P. Jutte, R. Castelein

December 2002, Volume 11, Issue 6, pp 594 - 598 Original Article Read Full Article 10.1007/s00586-002-0469-8

First Online: 01 December 2002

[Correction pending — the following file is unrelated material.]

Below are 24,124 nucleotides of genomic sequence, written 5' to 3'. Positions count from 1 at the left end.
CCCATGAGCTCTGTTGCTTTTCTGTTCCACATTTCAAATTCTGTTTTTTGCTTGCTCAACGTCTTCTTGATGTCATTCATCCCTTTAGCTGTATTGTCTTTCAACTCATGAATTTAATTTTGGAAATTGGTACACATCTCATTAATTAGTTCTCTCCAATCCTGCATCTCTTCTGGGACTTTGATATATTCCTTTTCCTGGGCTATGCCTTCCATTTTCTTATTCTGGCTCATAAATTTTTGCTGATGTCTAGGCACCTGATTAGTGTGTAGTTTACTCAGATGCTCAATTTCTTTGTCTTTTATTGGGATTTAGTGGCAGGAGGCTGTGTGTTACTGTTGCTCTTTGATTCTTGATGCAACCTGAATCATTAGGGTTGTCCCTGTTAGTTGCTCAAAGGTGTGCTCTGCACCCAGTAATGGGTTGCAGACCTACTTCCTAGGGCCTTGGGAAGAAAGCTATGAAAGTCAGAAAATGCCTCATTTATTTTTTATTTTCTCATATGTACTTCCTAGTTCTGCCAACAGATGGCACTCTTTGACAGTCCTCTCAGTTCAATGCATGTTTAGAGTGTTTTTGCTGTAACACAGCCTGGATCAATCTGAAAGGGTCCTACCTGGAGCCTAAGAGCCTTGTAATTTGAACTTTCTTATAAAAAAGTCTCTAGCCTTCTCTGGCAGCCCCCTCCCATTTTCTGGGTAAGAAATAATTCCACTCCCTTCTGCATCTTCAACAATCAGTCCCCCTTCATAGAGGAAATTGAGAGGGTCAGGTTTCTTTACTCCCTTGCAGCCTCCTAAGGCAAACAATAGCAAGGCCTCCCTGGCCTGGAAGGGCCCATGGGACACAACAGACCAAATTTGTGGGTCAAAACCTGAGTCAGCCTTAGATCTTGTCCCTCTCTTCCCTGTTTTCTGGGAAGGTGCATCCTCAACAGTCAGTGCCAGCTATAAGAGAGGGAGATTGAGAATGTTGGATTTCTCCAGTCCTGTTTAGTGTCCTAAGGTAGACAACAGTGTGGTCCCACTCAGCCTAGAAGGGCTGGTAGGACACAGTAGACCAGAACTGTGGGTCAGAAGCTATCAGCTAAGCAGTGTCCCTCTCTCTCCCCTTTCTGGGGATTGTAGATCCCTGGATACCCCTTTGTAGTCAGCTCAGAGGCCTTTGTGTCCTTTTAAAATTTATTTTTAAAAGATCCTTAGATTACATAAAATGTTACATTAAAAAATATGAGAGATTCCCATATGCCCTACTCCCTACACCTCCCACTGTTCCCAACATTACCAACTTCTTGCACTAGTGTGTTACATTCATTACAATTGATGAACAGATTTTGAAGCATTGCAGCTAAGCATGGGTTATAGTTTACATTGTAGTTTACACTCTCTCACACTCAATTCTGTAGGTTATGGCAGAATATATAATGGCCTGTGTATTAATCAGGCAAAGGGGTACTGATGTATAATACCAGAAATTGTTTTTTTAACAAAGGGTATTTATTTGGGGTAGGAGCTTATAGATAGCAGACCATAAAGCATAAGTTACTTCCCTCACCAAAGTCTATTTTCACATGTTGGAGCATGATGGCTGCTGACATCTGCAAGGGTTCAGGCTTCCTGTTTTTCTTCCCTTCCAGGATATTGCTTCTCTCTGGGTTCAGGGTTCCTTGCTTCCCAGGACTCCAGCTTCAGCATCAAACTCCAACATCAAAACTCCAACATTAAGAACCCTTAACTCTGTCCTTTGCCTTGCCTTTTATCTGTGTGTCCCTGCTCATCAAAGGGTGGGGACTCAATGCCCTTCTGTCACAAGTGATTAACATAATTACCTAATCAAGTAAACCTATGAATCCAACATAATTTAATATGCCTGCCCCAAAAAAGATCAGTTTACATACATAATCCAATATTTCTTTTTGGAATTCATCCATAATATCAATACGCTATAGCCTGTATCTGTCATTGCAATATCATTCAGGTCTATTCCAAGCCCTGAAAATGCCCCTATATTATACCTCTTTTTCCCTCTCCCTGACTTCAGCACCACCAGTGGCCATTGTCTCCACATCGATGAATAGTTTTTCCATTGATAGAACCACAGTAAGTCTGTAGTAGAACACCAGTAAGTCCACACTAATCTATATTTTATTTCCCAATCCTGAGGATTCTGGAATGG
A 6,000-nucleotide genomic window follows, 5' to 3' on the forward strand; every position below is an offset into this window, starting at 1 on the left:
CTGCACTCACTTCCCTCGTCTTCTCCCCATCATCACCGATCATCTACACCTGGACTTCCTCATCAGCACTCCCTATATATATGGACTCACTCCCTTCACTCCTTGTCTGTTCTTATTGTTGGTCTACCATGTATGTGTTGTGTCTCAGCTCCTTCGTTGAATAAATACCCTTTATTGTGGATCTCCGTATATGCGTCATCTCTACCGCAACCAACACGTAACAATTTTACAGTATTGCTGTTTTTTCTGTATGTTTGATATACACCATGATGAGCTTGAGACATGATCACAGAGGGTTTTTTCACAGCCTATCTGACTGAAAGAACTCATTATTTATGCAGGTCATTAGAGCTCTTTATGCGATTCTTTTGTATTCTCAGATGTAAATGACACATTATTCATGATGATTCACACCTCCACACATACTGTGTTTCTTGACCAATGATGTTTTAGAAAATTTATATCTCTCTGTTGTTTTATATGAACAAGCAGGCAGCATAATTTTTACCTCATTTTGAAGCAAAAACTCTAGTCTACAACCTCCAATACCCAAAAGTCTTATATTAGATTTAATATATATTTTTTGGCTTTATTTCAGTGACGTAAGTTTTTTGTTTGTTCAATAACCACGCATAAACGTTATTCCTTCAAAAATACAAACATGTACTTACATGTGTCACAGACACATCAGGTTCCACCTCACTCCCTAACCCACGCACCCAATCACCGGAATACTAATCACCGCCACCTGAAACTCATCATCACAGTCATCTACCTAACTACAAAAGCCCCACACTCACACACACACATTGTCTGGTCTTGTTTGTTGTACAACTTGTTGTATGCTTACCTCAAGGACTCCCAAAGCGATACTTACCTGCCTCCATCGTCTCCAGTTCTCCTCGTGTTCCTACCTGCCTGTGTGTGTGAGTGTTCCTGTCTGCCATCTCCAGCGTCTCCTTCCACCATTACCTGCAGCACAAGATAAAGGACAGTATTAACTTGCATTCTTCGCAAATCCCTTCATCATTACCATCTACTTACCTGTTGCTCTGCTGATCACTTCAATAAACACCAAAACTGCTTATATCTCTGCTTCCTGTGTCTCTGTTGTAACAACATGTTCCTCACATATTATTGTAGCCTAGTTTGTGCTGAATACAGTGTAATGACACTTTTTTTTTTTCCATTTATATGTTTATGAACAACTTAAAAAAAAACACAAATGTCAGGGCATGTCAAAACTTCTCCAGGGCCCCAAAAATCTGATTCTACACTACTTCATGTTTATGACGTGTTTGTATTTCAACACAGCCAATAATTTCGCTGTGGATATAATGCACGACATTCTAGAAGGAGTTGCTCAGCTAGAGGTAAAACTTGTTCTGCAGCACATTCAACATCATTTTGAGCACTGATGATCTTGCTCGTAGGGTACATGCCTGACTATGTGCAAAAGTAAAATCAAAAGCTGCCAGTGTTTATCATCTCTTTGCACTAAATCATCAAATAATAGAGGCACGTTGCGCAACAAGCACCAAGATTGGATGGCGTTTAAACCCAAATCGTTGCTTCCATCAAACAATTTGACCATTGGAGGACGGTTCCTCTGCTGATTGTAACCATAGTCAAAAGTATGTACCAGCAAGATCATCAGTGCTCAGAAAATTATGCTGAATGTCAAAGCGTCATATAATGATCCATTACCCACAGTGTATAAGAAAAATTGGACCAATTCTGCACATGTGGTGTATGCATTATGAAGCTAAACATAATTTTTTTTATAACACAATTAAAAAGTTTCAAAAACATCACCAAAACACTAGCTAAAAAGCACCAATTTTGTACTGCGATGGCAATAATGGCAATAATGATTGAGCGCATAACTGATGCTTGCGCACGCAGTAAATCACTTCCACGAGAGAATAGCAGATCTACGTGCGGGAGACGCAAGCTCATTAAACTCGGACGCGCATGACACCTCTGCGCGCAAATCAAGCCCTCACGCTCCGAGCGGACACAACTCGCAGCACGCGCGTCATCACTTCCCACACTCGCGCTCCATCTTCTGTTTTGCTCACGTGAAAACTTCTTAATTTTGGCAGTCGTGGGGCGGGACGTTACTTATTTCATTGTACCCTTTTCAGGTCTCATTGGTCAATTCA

Pedicle screw fixation is technically demanding and associated with high complication rates. The aim of this study was to identify and quantify the pedicle screw-related complications in 105 consecutive operations. We retrospectively analysed 105 consecutive primary operations. We found complications of varying severity in 54% of the patients. Deep infections were found in 4.7%, all successfully cured by debridement and antibiotics. There were no permanent neurological complications related to the screws. One serious neurological sequela, a T10 paraplegia, was unrelated to screw placement between L3 and S1. Screw misplacement was found in 6.5% of the screws. Screw breakage occurred in 12.4% of the patients, inevitably leading to loss of correction. Reduced spondylolisthesis L5–S1 without anterior support was found to be especially prone to screw breakage. The study confirmed that pedicle screw placement is a technically demanding procedure with a high complication rate. Fortunately, most complications are not severe. Infections can be dealt with by thorough debridement and parenteral antibiotics. Neurological sequelae can be minimised by careful tactile technique. To avoid screw breakage and subsequent loss of correction, anterior support should be provided, through either posterior or anterior lumbar interbody fusion (PLIF or ALIF) techniques, in reduced spondylolisthesis L5–S1.

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